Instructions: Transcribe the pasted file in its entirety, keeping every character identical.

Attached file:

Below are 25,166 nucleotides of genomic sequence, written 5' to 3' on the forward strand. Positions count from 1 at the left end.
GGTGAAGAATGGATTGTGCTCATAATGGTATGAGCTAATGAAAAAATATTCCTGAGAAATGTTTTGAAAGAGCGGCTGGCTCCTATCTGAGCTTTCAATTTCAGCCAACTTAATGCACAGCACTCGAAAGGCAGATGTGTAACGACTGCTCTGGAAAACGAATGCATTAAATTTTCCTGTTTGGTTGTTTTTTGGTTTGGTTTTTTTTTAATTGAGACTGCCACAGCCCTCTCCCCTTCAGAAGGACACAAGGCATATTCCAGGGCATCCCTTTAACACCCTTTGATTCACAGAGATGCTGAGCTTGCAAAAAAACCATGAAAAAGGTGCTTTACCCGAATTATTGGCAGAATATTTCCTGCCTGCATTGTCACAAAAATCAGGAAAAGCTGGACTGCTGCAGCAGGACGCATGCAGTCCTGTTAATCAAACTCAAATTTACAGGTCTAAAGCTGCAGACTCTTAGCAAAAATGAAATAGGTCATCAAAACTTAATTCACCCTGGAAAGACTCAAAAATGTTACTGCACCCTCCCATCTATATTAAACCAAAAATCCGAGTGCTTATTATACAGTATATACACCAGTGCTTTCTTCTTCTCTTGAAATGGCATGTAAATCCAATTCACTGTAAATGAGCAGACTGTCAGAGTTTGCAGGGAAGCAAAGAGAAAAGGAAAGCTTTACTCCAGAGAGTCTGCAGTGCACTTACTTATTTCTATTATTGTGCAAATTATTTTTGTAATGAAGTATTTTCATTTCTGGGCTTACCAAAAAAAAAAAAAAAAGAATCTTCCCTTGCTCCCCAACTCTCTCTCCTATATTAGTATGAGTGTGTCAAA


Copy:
Below are 25,166 nucleotides of genomic sequence, written 5' to 3' on the forward strand. Positions count from 1 at the left end.
GGTGAAGAATGGATTGTGCTCATAATGGTATGAGCTAATGAAAAAATATTCCTGAGAAATGTTTTGAAAGAGCGGCTGGCTCCTATCTGAGCTTTCAATTTCAGCCAACTTAATGCACAGCACTCGAAAGGCAGATGTGTAACGACTGCTCTGGAAAACGAATGCATTAAATTTTCCTGTTTGGTTGTTTTTTGGTTTGGTTTTTTTTTAATTGAGACTGCCACAGCCCTCTCCCCTTCAGAAGGACACAAGGCATATTCCAGGGCATCCCTTTAACACCCTTTGATTCACAGAGATGCTGAGCTTGCAAAAAAACCATGAAAAAGGTGCTTTACCCGAATTATTGGCAGAATATTTCCTGCCTGCATTGTCACAAAAATCAGGAAAAGCTGGACTGCTGCAGCAGGACGCATGCAGTCCTGTTAATCAAACTCAAATTTACAGGTCTAAAGCTGCAGACTCTTAGCAAAAATGAAATAGGTCATCAAAACTTAATTCACCCTGGAAAGACTCAAAAATGTTACTGCACCCTCCCATCTATATTAAACCAAAAATCCGAGTGCTTATTATACAGTATATACACCAGTGCTTTCTTCTTCTCTTGAAATGGCATGTAAATCCAATTCACTGTAAATGAGCAGACTGTCAGAGTTTGCAGGGAAGCAAAGAGAAAAGGAAAGCTTTACTCCAGAGAGTCTGCAGTGCACTTACTTATTTCTATTATTGTGCAAATTATTTTTGTAATGAAGTATTTTCATTTCTGGGCTTACCAAAAAAAAAAAAAAAAGAATCTTCCCTTGCTCCCCAACTCTCTCTCCTATATTAGTATGAGTGTGTCAAA